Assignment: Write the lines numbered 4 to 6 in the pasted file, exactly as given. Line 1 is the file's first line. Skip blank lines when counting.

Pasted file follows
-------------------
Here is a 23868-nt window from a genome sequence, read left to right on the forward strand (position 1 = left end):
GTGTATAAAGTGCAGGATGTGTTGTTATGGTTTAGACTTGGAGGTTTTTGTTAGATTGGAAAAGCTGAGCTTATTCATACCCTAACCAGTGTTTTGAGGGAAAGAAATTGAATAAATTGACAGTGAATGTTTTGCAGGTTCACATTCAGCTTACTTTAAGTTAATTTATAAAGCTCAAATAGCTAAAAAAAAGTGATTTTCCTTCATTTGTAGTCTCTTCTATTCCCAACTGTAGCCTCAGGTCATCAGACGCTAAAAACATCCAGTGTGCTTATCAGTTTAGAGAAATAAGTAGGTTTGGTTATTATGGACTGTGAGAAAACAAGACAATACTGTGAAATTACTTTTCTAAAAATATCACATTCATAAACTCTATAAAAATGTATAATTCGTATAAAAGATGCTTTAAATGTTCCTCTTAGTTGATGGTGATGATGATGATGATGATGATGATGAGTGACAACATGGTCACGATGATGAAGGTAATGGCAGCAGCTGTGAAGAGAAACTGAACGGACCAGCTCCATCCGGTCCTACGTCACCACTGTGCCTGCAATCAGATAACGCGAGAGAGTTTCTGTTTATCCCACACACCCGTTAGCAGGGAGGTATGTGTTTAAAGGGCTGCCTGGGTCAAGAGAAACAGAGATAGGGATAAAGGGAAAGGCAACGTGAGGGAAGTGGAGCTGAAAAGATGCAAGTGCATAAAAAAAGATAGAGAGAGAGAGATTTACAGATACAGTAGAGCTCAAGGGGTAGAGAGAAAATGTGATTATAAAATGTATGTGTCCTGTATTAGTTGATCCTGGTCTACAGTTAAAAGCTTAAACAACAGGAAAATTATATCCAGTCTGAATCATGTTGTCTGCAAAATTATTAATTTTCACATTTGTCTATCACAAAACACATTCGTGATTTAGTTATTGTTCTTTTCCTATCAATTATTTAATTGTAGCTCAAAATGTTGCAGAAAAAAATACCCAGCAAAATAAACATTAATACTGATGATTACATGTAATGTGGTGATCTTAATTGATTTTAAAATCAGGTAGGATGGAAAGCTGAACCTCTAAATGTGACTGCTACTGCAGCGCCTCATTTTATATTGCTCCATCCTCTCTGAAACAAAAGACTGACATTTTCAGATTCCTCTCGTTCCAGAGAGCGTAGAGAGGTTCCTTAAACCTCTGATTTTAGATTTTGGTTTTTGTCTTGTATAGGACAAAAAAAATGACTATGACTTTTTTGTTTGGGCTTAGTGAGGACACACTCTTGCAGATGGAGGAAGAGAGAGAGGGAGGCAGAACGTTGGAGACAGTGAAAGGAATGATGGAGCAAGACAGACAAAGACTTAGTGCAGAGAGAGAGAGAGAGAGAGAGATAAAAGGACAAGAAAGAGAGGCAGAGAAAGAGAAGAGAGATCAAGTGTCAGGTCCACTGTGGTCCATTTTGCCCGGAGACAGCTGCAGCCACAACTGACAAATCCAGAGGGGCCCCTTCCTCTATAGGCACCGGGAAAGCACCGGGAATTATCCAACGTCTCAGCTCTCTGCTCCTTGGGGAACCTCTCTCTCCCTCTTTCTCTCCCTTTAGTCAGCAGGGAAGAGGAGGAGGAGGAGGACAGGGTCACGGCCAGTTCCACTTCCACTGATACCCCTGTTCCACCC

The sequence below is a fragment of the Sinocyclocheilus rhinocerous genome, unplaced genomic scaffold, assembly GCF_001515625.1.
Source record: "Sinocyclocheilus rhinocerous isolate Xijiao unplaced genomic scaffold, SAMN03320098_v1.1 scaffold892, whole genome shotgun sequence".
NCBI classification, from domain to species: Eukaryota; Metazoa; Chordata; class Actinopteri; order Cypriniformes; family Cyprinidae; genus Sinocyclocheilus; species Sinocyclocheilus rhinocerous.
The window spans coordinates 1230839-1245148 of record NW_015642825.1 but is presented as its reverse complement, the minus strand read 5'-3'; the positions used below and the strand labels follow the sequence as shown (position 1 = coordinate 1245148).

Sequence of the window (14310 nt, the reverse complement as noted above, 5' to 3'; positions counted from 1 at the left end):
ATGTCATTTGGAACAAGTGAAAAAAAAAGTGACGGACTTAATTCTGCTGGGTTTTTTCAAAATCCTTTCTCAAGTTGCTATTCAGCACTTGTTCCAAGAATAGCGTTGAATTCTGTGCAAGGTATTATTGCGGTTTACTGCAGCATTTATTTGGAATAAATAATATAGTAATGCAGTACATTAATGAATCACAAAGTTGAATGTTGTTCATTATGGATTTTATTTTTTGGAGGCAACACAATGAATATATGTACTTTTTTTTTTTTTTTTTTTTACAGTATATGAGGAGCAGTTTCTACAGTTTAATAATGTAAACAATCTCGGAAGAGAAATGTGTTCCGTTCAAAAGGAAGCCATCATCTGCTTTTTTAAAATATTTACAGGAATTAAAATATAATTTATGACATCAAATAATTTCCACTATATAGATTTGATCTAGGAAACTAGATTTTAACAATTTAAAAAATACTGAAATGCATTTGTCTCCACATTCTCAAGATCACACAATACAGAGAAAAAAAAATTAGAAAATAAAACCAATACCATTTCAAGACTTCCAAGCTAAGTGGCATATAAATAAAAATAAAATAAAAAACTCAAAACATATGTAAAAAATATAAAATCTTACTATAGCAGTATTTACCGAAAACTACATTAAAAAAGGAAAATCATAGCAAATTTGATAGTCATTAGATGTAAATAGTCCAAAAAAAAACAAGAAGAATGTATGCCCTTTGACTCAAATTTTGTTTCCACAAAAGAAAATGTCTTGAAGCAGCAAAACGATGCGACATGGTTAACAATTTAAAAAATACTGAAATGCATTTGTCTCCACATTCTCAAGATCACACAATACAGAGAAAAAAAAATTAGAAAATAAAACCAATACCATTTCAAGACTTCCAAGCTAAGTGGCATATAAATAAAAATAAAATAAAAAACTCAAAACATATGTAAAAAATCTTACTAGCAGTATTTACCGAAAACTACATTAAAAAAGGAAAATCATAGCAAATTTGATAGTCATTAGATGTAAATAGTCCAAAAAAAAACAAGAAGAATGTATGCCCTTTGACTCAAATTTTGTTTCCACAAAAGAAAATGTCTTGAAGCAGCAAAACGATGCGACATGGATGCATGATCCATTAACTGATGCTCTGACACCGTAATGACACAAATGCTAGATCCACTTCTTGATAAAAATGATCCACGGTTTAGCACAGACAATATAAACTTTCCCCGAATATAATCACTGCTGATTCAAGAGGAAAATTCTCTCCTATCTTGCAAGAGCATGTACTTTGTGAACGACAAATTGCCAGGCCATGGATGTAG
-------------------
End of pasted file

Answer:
Source record: "Sinocyclocheilus rhinocerous isolate Xijiao unplaced genomic scaffold, SAMN03320098_v1.1 scaffold892, whole genome shotgun sequence".
NCBI classification, from domain to species: Eukaryota; Metazoa; Chordata; class Actinopteri; order Cypriniformes; family Cyprinidae; genus Sinocyclocheilus; species Sinocyclocheilus rhinocerous.
The window spans coordinates 1230839-1245148 of record NW_015642825.1 but is presented as its reverse complement, the minus strand read 5'-3'; the positions used below and the strand labels follow the sequence as shown (position 1 = coordinate 1245148).